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The need for speed drives these skaters

Members of the S.C. Speed in-line skating team practice this week at Kate's Skating Rink on Celanese Road. The team will soon travel to Nebraska for a tournament.
Members of the S.C. Speed in-line skating team practice this week at Kate's Skating Rink on Celanese Road. The team will soon travel to Nebraska for a tournament.

Eleven-year-old Bailey Parrish crashed to the floor at Kate's Skating Rink during a recent afternoon practice, drawing a gasp from his mom, Lisa, but little notice from teammates hurtling by.

Bailey winced as he climbed to his feet, then quickly rejoined the pack. Talking about the tumble a few minutes later, he sounded more like a NASCAR driver than an in-line skater.

"The girl didn't go to the wall far enough," he said. "I went across, hit her and fell. If it hurt, I would've been kind of mad."

When Bailey and seven teammates travel to Lincoln, Neb., this weekend for the biggest in-line skating competition of the year, they will join hundreds of other skaters in a sport that may strike some as a little too dangerous for children.

But the racers and their parents -- many who have shelled out as much as $1,000 for in-line skates -- say occasional floor burns and bruises are worth the thrill of competing.

"You have a fear when your child is out there," said Lisa Waters, Bailey's mom and secretary of the team booster club. "But you also have an excitement because you're cheering for what your child is fighting for."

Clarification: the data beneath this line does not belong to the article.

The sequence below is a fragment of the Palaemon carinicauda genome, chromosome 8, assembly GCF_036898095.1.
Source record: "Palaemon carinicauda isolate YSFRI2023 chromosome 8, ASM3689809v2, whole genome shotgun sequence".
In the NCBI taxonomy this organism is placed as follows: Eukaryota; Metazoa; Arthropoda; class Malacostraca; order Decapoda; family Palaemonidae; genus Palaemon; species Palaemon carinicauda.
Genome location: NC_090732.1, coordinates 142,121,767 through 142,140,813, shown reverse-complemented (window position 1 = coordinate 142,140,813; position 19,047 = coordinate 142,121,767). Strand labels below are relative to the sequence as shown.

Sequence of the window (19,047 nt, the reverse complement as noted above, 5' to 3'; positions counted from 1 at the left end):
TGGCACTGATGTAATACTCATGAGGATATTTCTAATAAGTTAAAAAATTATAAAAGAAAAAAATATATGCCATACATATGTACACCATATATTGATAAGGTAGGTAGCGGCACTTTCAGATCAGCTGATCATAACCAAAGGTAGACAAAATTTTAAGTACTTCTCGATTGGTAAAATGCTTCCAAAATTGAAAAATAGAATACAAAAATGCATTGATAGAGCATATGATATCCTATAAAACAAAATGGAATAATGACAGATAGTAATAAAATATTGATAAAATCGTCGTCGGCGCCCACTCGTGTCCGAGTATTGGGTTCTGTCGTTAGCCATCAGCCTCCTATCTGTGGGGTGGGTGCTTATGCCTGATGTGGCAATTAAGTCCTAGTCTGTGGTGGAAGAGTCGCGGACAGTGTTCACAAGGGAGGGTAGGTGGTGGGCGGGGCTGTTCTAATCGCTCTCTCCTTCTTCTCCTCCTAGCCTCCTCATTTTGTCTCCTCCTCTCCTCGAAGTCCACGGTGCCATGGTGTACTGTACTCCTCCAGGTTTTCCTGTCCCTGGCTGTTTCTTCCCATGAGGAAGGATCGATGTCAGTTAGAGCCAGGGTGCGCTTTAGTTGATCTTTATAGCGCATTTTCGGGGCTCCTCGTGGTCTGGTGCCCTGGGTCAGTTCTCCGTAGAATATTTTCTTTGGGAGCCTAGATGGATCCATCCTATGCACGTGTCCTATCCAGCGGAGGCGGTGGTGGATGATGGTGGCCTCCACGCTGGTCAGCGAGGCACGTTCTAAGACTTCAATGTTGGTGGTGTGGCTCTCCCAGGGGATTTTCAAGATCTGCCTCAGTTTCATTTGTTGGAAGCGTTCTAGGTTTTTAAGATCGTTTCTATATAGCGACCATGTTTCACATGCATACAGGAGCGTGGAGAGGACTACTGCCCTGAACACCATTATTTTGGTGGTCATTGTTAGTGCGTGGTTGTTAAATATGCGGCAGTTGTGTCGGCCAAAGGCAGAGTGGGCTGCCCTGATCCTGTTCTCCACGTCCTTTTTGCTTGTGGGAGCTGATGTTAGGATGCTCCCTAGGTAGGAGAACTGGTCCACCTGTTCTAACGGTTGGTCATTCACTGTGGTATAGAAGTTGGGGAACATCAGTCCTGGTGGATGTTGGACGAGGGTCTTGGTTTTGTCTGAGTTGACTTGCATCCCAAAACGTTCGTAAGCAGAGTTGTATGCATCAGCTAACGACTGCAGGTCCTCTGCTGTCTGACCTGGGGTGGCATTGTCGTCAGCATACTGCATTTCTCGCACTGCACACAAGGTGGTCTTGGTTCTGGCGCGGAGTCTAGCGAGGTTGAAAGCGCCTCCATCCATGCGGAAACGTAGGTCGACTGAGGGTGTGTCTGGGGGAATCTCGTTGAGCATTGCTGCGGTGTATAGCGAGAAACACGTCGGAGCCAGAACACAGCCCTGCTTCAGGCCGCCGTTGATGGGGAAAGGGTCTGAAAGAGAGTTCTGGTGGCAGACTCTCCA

In-line skating doesn't get nearly the attention of other youth sports like soccer and swimming. The Rock Hill-based team, called S.C. Speed, has 25 members and hasn't grown much since its founding in the 1970s.

But what the team lacks in numbers, it makes up for in enthusiasm. Practices are held four days a week on the slick wooden surface at Kate's on Celanese Road. Skaters ages 6 to 16 literally push each other down the straightaways and try not to collide on the turns. They wear skates similar to rollerblades.

Catching his breath during a break, Kenny Hunter said the sport has given him a way to meet friends -- and avoid the PlayStation 2 video games that once consumed his afternoons.

"I don't ever play anymore," said Kenny, 15. "The thrill when you go to meets and win medals makes you feel good about yourself. I like to practice so much, I go to other teams' practices."

Kenny was joined on the rink by Haley Bigham, who traded in her cheerleader pompoms for a pair of skates two years ago. This fall, she starts ninth grade at Northwestern High School.

"I've never really been into sports, but I enjoy this one," said Haley, 14. "I'm just not a girly person. I like beating the boys."

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